# Confused with 4-vector notation and 4-derivative

I have a lot of trouble finding out what the rules are for doing algebra and calculus with 4-vectors. This example shall illustrate one of my problems:

The Lagrangian for a real scalar field is

$$\mathcal{L}=\frac{1}{2}\eta^{\mu\nu}\partial_{\mu}\phi\partial_{\nu}\phi-\frac{1}{2}m^2\phi^2.$$ When trying to solve the Euler-Lagrange equation I do not know how to evaluate $$(\frac{\partial\mathcal{L}}{\partial(\partial_{\mu}\phi)})$$. These are the ideas I have:

1. $$(\frac{\partial\mathcal{L}}{\partial(\partial_{\mu}\phi)})=\frac{1}{2}\eta^{\mu\nu}\partial_{\nu}\phi=\frac{1}{2}\partial^{\mu}\phi.$$

2. The Lagrangian can be written as $$\mathcal{L}=\frac{1}{2}\eta^{\mu\nu}\partial_{\mu}\phi\partial_{\nu}\phi-\frac{1}{2}m^2\phi^2=\frac{1}{2}\partial_{\mu}\phi\partial^{\mu}\phi-\frac{1}{2}m^2\phi^2$$, so

$$(\frac{\partial\mathcal{L}}{\partial(\partial_{\mu}\phi)})=\frac{1}{2}\partial^{\mu}\phi.$$

3. But the Lagrangian can also be written as $$\mathcal{L}=\frac{1}{2}\partial^{\nu}\phi\partial_{\nu}\phi-\frac{1}{2}m^2\phi^2$$, so in this case how do I evaluate it? Do I change $$(\frac{\partial\mathcal{L}}{\partial(\partial_{\mu}\phi)})$$ to $$(\frac{\partial\mathcal{L}}{\partial(\partial_{\nu}\phi)})$$?

4. We can write the Lagrangian as $$\mathcal{L}=\frac{1}{2}\partial_{\mu}\phi\partial^{\mu}\phi-\frac{1}{2}m^2\phi^2=\frac{1}{2}(\partial_{\mu}\phi)^2-\frac{1}{2}m^2\phi^2$$, so in this case we have

$$(\frac{\partial\mathcal{L}}{\partial(\partial_{\mu}\phi)})=\frac{1}{2}2(\partial_{\mu}\phi)=\partial_{\mu}\phi.$$

None of these are correct $$(\partial^{\mu}\phi)$$! How do I get the correct answer? What am I doing wrong? Are there any resources where they can help me specifically with such problems?

You seem to be having some problems with index notation and the Einstein summation convention, so I recommend brushing up on those.

Firstly, the $$\mu$$ in $$\mathcal{L}$$ is a dummy index, while the $$\mu$$ in $$\partial/\partial\left(\partial_\mu\phi\right)$$ is a live index. You cannot write both of them as $$\mu$$ or else you will run into problems. For example, if you are going to use $$\mu$$ in $$\partial/\partial\left(\partial_\mu\phi\right)$$, you should change the dummy indices in $$\mathcal{L}$$ to something like $$\mathcal{L}=\frac{1}{2}\eta^{\rho\lambda}\partial_{\rho}\phi\partial_{\lambda}\phi-\frac{1}{2}m^2\phi^2$$

Secondly, $$\partial^\mu \phi$$ is not independent of $$\partial_\mu\phi$$, so you cannot treat it as a constant in your second point. In addition, in your fourth point, you cannot possibly have $$\partial_\mu\phi \partial^\mu\phi = \left(\partial_\mu\phi\right)^2$$ as you have a dummy index on the left but a live index on the right.

Lastly, the derivative of one component with respect to another component of the same object is a delta function. For example, $$\frac{\partial v_1}{\partial v_\mu} = \delta^1_\mu$$ since components are linearly independent. Then you can apply this to the expanded expression $$\partial_\mu\phi \partial^\mu\phi = -\partial_0\phi \partial_0\phi+\partial_1\phi \partial_1\phi+\partial_2\phi \partial_2\phi+\partial_3\phi \partial_3\phi$$. Alternatively, if you are confident enough, you could also apply the product rule directly to $$\eta^{\rho\lambda}\partial_{\rho}\phi\partial_{\lambda}\phi$$.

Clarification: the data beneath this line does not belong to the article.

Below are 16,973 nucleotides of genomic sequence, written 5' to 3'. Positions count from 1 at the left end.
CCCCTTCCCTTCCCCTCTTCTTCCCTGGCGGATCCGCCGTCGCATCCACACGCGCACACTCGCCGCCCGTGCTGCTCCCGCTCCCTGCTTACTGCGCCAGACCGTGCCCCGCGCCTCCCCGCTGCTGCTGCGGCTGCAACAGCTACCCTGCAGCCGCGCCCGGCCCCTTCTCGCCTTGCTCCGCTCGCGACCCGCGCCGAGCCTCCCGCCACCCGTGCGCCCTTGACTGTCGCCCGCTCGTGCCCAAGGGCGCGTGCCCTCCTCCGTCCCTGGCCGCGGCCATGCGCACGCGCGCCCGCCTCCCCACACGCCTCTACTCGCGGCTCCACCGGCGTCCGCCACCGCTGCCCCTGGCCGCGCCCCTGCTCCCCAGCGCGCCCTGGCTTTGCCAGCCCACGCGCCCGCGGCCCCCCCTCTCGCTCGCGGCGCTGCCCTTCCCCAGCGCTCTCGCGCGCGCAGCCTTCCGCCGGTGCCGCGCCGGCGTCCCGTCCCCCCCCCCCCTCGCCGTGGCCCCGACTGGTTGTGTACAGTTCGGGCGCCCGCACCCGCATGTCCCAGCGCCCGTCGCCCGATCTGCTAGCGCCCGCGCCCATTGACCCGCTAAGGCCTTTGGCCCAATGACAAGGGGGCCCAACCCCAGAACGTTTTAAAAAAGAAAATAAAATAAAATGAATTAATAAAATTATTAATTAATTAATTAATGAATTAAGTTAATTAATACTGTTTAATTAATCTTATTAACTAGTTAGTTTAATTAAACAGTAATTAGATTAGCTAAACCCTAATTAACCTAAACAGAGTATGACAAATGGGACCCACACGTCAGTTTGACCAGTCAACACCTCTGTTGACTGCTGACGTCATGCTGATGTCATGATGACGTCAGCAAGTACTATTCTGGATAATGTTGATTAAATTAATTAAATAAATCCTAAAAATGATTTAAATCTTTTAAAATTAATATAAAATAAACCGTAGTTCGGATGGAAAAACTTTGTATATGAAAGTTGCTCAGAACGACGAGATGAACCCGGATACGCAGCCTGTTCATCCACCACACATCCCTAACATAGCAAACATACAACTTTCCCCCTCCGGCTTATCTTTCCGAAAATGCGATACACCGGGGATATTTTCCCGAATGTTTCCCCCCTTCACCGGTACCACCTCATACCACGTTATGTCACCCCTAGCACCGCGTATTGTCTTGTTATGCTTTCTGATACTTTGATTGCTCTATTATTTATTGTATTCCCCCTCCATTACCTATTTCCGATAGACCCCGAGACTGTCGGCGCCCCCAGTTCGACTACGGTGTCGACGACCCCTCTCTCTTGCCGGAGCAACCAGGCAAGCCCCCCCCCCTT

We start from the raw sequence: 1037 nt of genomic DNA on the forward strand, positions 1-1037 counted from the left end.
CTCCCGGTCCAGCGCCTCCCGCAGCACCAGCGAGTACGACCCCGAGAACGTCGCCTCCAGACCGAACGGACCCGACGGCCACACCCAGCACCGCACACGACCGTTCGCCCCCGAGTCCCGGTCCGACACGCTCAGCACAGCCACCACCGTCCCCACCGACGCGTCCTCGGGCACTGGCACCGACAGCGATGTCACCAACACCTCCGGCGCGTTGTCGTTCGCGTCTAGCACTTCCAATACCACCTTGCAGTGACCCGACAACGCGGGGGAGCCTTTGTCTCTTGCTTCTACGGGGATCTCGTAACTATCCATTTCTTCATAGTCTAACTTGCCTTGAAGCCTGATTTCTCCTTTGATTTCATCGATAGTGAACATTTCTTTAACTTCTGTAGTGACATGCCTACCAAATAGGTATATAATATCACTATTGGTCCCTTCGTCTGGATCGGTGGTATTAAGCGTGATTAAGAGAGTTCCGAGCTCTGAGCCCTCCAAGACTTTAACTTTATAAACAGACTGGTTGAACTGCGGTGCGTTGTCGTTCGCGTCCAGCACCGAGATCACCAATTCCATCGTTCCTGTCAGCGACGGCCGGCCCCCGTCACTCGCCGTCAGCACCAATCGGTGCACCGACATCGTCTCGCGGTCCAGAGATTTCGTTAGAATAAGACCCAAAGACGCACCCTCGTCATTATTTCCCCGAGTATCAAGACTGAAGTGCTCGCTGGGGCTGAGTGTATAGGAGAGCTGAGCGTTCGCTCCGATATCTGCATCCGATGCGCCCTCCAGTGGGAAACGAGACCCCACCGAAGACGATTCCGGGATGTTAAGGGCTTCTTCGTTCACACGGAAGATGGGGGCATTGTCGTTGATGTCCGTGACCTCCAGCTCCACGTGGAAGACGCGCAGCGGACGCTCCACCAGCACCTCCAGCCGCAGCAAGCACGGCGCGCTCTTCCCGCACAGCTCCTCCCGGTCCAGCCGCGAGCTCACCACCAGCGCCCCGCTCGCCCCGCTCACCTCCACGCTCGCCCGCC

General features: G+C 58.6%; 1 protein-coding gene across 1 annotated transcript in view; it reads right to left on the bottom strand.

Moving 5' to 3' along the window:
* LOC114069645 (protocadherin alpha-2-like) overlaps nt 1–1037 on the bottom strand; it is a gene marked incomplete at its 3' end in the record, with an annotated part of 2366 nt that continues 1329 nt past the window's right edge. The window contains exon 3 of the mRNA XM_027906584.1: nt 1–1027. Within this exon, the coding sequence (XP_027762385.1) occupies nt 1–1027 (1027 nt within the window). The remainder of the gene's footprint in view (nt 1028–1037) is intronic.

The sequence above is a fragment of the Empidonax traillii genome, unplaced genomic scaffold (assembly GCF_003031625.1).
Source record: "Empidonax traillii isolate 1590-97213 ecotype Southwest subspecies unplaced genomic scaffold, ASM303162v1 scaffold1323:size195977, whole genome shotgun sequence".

Hope this clears up (at least some of) your confusion.

• Explicitly, by the product rule$$\tfrac{\partial}{\partial(\partial_\mu\phi)}(\tfrac12\eta^{\rho\lambda}\partial_\rho\phi\partial_\lambda\phi)=\tfrac12\eta^{\rho\lambda}(\delta_\rho^\mu\partial_\lambda\phi+\partial_\rho\phi\delta_\lambda^\mu)=\tfrac12(\eta^{\mu\lambda}\partial_\lambda\phi+\eta^{\rho\mu}\partial_\rho\phi)=\partial^\mu\phi.$$
– J.G.
Aug 22 at 9:00
• Your answer and the comment by J.G. helped a lot. I can now see how to get the correct answer. However I've got one more question. I know what $\partial_{\mu}x^{\mu}$ is, as you said $\mu$ here is a dummy index so I have to expand it. But what is $\partial_{\mu}\phi$? Is it the 4-vector $(\partial_{t}\phi,\partial_{x}\phi,\partial_{y}\phi,\partial_{}\phi)$ or just a representation for the 4 possible partial derivatives? My textbook defines $\partial_{\mu}$ as the operator $(\partial_{t},\partial_{x},\partial_{y},\partial_{z})$. Aug 22 at 9:40
• @ColourfulSpacetime It is a representation for the 4 possible partial derivatives, one in each coordinate direction. The collection of partial derivatives form the components of the covector field (or one-form) $\text{d}\phi = \partial_\mu\phi \text{d}x^\mu$. Note that this only works for scalars; for tensors you'll need to use the covariant derivative. Aug 22 at 9:47